• Pain Relief Medications: Are They Good for You?

    IMAGE Nonsteroidal anti-inflammatory drugs (NSAIDs) have received press in the past for their association with dangerous side effects among older adults than younger people. Many older people take NSAIDs to get relief from pain, stiffness, and inflammation. However, these medicines can have side effects. If you are taking painkillers, check the United States Food and Drug Administration's website for medication guides to learn more about the NSAID you are taking.

    Gastrointestinal Problems

    Gastrointestinal problems, including stomach pain, ulcers, and bleeding of the stomach lining, are potential side effects among people who take NSAIDs on a regular basis. Often the first indication of gastrointestinal damage in seniors is bleeding, which can occur without the warning symptoms of nausea, abdominal pain, or dyspepsia (indigestion and gas).
    The American College of Gastroenterology lists the following as key issues that may put a person taking NSAIDs at risk for GI problems:
    • Advanced age
    • Alcohol consumption
    • Use of anti-coagulants
    • Use of corticosteroids, such as prednisone
    • Have a history of ulcers
    If any of the following warning signs appear, contact your physician immediately:
    • Black, tarry stools
    • Vomiting of blood
    • Severe heartburn or stomach cramps
    • Stomach pain that disappears after eating or taking antacids
    • Unexplainable nausea or vomiting

    Other Problems

    Several studies found that problems with NSAIDs are not just stomach-related. Some problems that have been associated with regular NSAIDS include:
    NSAIDs can also cause other problems:
    • Dizziness, drowsiness, confusion, ringing of the ears, and anxiety can occur, all of which usually disappear once the drugs are stopped.
    • Because NSAIDs interfere with blood clotting, some people who take high doses of NSAIDs bruise easily. If you take blood thinners (eg, aspirin, coumarin, warfarin), consult with your doctor before starting NSAIDs.
    • Allergic reactions to NSAIDs are not uncommon. Signs of a drug allergy include rapid heartbeat, rapid breathing, wheezing, fainting, hives or rash, and puffiness around the eyes.
    • The effectiveness of antihypertensive drugs may be limited and cause diastolic blood pressure to rise with NSAID use.
    • There is the risk for congestive heart failure in seniors who take diuretics and NSAIDs.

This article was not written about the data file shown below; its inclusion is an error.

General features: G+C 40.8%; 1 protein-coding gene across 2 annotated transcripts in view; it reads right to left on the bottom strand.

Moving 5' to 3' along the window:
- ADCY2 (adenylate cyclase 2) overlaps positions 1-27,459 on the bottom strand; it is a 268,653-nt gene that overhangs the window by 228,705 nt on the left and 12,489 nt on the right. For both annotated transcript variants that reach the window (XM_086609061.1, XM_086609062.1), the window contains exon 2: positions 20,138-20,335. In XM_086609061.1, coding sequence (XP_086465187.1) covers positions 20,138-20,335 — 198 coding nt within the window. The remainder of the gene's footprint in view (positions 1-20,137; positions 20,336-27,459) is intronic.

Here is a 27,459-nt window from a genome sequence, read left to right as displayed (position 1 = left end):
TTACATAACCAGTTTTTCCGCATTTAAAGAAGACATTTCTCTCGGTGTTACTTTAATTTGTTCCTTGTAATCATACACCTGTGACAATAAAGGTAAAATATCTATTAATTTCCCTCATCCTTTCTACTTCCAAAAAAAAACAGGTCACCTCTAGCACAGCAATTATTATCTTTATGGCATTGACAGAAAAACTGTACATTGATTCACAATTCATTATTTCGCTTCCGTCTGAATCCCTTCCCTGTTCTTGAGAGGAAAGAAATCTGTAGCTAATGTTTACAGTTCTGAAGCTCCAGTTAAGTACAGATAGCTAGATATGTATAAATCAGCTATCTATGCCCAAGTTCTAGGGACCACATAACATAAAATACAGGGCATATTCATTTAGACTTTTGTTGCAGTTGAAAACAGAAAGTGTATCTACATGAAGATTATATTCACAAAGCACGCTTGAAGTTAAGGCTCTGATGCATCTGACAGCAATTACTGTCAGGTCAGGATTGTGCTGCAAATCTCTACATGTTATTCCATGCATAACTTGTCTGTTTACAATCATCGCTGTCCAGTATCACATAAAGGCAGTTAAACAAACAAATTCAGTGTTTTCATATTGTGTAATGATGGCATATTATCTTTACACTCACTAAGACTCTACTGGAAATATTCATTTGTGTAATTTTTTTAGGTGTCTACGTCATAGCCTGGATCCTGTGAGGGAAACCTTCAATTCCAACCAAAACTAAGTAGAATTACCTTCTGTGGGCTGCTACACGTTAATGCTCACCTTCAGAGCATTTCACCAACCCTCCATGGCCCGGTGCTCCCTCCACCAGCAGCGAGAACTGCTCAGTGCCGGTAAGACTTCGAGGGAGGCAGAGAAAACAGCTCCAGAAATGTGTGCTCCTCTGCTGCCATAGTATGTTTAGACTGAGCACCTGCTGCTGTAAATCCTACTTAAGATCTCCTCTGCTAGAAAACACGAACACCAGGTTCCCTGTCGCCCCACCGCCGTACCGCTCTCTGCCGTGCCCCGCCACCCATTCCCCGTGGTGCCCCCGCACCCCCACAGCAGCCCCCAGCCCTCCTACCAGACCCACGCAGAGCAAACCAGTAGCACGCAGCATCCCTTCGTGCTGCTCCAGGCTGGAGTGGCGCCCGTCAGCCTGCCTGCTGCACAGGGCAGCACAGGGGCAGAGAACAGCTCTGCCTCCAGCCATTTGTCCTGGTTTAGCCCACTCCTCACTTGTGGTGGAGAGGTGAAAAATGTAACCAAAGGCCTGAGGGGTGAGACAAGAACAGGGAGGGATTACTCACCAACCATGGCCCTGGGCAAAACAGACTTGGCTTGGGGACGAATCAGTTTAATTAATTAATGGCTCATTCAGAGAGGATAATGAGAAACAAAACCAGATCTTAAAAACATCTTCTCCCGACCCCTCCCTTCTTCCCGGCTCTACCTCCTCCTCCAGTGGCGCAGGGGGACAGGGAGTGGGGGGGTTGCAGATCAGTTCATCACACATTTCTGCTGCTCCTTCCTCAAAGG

• NSAIDs can reduce the effects of ACE inhibitors, beta-blockers, and thiazides. NSAIDs can also increase the risk of toxicity from digoxin.

    Why Seniors Are at Increased Risk

    "Many things that happen with aging tend to make drugs linger in the body longer," explains John T. Boyer, MD, director of the Arizona Center on Aging and section head of Geriatrics at University Medical Center in Tucson.
    The following changes are a primary reason why drug doses for seniors are typically lower than those recommended for younger people:
    • The liver is the body's central processing plant for drugs. As we age, the liver decreases in size, which means blood flow declines and processing slows: between ages 25 to 65, blood flow through the liver decreases 40%-45%.
    • The amount of body fat increases while the amount of lean body mass and total body water decrease. These changes result in a higher concentration of drugs in the body fluids and hinder drug elimination.
    • The kidneys help eliminate drugs from the body, but their work is slowed by declining kidney function, which may be at only 40% by the sixth decade. If you have kidney problems, use of NSAIDs should be avoided or monitored closely by your physician.

    How to Protect Yourself

    • Consult your physician before taking NSAIDs (or any other drug).
    • Take NSAIDs with food to help prevent gastrointestinal upset.
    • Keep your healthcare providers and pharmacist informed about which medications you are taking.
    • Consider other drugs, such as acetaminophen. But talk to your doctor first, since all drugs have the potential for side effects.
    • Consider natural alternatives. Ask your doctor about glucosamine, chondroitin, MSM, ginger, or SAM-e.
    • Do not take NSAIDs with alcohol or beverages that contain caffeine including coffee, tea, and sodas.

    RESOURCES

    Alliance for Aging Research http://www.agingresearch.org/

    Arthritis Foundation http://www.arthritis.org/

    CANADIAN RESOURCES

    Canadian Public Health http://www.phac-aspc.gc.ca/

    The College of Canadian Family Physicians http://www.cfpc.ca/

    RESOURCES

    Alliance for Aging Research website. Available at: http://www.agingresearch.org.

    Arthritis Foundation website. Available at: http://www.arthritis.org.

    The dangers of aspirin & NSAIDS. The American College of Gastroenterology website. Available at: http://www.acg.gi.org/patients/women/asprin.asp. Accessed March 17, 2011.

    Field TS, Gurwitz JH, Glynn RJ, et al. The renal effects of nonsteroidal anti-inflammatory drugs in older people. J Am Geriatr Soc. 1999;47:507-511.

    Fries, JF. The epidemiology of NSAID gastropathy: the ARAMIS experience. J Rheumatol. 1998;4:S11-S16.

    Heerdink ER, Leufkens HG, Herings R, Ottervanger JP, Stricker B, Bakker A. NSAIDs associated with increased risk of coronary heart failure in elderly patients taking diuretics. Arch Intern Med. 1998;158:1108-1112.

    Johnson AG. NSAIDs and increased blood pressure. What is the clinical significance? Drug Safety. 1997;17: 277-289.

    Ruoff GE. Use of NSAIDs questioned in high-risk patients. Clinical Therapeutics. 1998;20:376-387.

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